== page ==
Reading about successful nationalist superheroes always tells us a great deal about the popular imagination of the country the hero is supposed to embody. As a Canadian with a research focus on Canadian superheroes and representations of Canada in mainstream American comics, the ways in which a fictional construction can stand in for the nation state has always fascinated me (even when the examples my country offers up are often more cringe-inducing than aspirational). So I have always read comics featuring Captain America with more than a passing interest in nationhood and the embodied – almost always male-bodied – values he represents. When I agreed to review Captain America, Masculinity, and Violence: The Evolution of a National Icon by J. Richard Stevens (Figure 1) for The Comics Grid: Journal of Comics Scholarship, I joked that my subject position as an angry Canadian feminist made me the less than ideal reader for this book; in the end, however, Stevens’ careful and critical reading of Captain America against his shifting cultural moment offers not only insights into one of the most popular characters in comics but also gestures towards the work scholars of mainstream American superhero comics must tackle in the future.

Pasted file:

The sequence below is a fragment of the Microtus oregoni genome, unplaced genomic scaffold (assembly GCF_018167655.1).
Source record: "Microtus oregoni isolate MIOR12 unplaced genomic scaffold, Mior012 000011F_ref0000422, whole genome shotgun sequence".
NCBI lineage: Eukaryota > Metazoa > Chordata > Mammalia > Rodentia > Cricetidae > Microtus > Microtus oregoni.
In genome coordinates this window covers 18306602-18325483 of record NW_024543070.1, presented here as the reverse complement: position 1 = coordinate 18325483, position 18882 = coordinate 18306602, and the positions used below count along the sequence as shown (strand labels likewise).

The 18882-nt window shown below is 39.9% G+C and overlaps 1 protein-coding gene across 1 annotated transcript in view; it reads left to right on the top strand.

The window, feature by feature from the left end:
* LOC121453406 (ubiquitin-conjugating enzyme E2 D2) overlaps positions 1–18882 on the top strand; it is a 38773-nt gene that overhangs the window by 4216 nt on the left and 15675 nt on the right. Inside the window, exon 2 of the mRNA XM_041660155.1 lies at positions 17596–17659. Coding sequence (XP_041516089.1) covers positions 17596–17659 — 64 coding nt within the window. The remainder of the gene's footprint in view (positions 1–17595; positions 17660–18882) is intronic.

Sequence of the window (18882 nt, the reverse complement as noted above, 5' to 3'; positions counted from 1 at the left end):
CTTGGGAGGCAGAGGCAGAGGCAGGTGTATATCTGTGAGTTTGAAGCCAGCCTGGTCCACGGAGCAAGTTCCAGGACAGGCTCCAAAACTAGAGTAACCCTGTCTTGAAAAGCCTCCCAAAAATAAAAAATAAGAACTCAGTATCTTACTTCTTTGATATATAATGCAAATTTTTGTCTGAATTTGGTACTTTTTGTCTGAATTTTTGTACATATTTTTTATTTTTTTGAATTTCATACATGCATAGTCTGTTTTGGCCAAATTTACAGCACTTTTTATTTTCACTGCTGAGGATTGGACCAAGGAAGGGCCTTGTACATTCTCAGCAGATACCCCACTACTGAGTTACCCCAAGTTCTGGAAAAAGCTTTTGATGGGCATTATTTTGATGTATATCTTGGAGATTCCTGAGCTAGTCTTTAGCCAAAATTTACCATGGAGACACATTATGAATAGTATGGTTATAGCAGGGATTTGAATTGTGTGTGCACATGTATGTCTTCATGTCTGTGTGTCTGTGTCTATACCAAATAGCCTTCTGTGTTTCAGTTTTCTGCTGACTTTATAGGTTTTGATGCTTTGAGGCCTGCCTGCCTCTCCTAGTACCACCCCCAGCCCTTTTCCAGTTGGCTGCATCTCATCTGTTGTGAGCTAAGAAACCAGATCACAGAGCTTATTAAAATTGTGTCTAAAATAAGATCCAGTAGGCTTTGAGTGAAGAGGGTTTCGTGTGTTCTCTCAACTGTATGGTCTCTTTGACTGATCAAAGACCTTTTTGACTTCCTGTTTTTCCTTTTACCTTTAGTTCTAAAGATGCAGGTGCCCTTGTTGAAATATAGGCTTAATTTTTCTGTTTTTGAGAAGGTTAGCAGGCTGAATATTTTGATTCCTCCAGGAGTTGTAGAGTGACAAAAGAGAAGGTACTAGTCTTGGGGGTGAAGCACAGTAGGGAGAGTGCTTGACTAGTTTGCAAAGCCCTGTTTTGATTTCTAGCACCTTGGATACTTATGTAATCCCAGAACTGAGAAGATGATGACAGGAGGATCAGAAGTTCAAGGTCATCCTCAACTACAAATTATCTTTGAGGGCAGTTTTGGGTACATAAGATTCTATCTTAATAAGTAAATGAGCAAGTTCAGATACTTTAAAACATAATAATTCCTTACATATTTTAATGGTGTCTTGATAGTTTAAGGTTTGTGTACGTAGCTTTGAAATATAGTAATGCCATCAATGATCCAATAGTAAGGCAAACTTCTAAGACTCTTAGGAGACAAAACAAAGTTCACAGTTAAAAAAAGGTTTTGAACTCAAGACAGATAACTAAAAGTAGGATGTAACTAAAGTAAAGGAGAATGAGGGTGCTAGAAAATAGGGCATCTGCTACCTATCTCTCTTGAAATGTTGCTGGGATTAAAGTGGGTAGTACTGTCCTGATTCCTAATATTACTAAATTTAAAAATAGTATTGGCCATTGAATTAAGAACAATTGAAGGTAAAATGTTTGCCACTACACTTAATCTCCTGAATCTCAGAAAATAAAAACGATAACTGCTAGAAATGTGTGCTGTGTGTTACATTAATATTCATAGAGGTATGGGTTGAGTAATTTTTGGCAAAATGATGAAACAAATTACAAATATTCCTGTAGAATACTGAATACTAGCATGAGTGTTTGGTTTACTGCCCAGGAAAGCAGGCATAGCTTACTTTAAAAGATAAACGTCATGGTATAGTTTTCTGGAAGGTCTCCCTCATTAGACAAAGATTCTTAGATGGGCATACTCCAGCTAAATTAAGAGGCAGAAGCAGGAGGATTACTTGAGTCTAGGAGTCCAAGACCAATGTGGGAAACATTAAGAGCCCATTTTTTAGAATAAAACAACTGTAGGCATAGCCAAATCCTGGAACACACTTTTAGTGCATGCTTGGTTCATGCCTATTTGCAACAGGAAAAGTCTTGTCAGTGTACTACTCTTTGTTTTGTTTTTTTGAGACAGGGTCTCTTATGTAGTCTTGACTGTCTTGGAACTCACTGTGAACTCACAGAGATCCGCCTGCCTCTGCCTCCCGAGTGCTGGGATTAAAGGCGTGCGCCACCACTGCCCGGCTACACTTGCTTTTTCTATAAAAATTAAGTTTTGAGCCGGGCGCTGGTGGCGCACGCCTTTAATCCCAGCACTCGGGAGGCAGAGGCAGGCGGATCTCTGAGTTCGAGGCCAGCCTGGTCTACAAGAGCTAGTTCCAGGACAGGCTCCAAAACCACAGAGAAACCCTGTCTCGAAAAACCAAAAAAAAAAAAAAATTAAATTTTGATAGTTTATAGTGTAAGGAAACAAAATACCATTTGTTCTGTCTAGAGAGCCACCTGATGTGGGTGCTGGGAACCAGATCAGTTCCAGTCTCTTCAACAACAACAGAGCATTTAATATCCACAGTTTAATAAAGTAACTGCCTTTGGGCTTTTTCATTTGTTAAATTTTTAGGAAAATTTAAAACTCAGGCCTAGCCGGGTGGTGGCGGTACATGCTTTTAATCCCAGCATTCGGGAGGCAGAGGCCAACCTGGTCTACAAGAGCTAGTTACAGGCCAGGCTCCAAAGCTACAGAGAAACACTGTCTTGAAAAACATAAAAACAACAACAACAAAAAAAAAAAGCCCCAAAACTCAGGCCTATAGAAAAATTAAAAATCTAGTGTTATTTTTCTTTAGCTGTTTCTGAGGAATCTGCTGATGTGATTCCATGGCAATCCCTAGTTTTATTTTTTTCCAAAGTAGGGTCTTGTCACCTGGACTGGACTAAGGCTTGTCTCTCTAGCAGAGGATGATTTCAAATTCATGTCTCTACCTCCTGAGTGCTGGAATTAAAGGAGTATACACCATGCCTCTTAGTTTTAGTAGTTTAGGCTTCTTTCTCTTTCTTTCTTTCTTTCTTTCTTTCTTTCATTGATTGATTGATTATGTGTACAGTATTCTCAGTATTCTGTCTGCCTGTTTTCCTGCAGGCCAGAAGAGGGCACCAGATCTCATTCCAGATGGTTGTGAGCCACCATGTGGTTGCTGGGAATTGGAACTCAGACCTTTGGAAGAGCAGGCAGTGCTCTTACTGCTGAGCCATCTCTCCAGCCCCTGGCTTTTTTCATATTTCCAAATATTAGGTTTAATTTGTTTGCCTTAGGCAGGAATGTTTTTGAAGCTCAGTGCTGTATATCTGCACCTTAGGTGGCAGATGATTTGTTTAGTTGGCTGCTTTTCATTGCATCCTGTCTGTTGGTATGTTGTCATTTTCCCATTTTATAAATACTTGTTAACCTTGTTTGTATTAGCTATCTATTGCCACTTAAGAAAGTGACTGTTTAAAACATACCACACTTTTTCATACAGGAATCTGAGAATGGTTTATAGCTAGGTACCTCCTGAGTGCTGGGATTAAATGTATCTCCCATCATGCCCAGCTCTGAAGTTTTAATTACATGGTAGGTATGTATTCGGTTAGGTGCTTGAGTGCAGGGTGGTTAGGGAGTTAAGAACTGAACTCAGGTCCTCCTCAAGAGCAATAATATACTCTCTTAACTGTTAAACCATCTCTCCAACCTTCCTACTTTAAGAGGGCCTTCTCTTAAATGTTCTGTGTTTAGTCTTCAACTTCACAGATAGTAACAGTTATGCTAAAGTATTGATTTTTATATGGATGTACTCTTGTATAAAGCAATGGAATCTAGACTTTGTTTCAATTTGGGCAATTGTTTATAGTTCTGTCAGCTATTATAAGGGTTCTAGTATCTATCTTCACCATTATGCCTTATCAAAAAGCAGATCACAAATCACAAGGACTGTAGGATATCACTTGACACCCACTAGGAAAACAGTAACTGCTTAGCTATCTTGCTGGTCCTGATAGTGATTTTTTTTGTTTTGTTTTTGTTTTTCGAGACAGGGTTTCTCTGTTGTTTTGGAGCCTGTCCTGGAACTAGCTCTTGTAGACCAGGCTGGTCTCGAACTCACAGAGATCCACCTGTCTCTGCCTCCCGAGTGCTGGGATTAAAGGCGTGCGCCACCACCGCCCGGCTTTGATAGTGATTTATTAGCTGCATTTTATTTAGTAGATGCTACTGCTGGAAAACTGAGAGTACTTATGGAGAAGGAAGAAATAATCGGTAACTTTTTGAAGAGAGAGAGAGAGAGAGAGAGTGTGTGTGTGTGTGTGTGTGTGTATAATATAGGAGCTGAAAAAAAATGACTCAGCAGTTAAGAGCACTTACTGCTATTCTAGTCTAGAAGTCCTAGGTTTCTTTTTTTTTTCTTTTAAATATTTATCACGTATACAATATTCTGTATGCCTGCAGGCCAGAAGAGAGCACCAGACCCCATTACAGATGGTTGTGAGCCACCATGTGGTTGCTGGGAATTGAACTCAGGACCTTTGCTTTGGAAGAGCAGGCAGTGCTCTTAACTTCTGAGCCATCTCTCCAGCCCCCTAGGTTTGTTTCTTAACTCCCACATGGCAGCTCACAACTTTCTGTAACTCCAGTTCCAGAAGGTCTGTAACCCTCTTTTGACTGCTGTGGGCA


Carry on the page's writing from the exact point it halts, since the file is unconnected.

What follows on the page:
Figure 1
Figure 1

Cover of Captain America, Masculinity, and Violence: The Evolution of a National Icon by J. Richard Stevens (Syracuse University Press, 2015).

The thesis of Stevens’ book is that Captain America’s masculinity, in particular the character’s relationship to violence but also his approach to the social issues of each decade in which he has been published, represents the values he is required to embody as a nationalist superhero; as such, each reimagining or retconning of Captain America suggest something significant about its contemporary society. In other words, Captain America’s relationship to violence shifts with the times: in the 1940s, he thought nothing of actively killing or passively leaving to die his enemies, for example, but by the 1970s his moral positioning precluded such actions. The book draws on the obviously excellent work in the realm of nationalist superheroes by scholars like Jason Dittmer, while also offering a comprehensive overview of major aspects of American cultural studies. Indeed, a key strength of Stevens’ book is his willingness to draw on ideas beyond the world of comics, like for example his particularly productive engagement with John Shelton Lawrence and Robert Jewett’s concept of the American monomyth as well as Richard Hughes’ Myths America Lived By (2004) to suggest why Captain America represents the United States as both “inherently moral” (2015: 31) and “innocent” (2015: 32) even when, in his early titles, he is shockingly violent. The connections here are productive, and it offers an interesting avenue for further study of mainstream American superhero comics more broadly.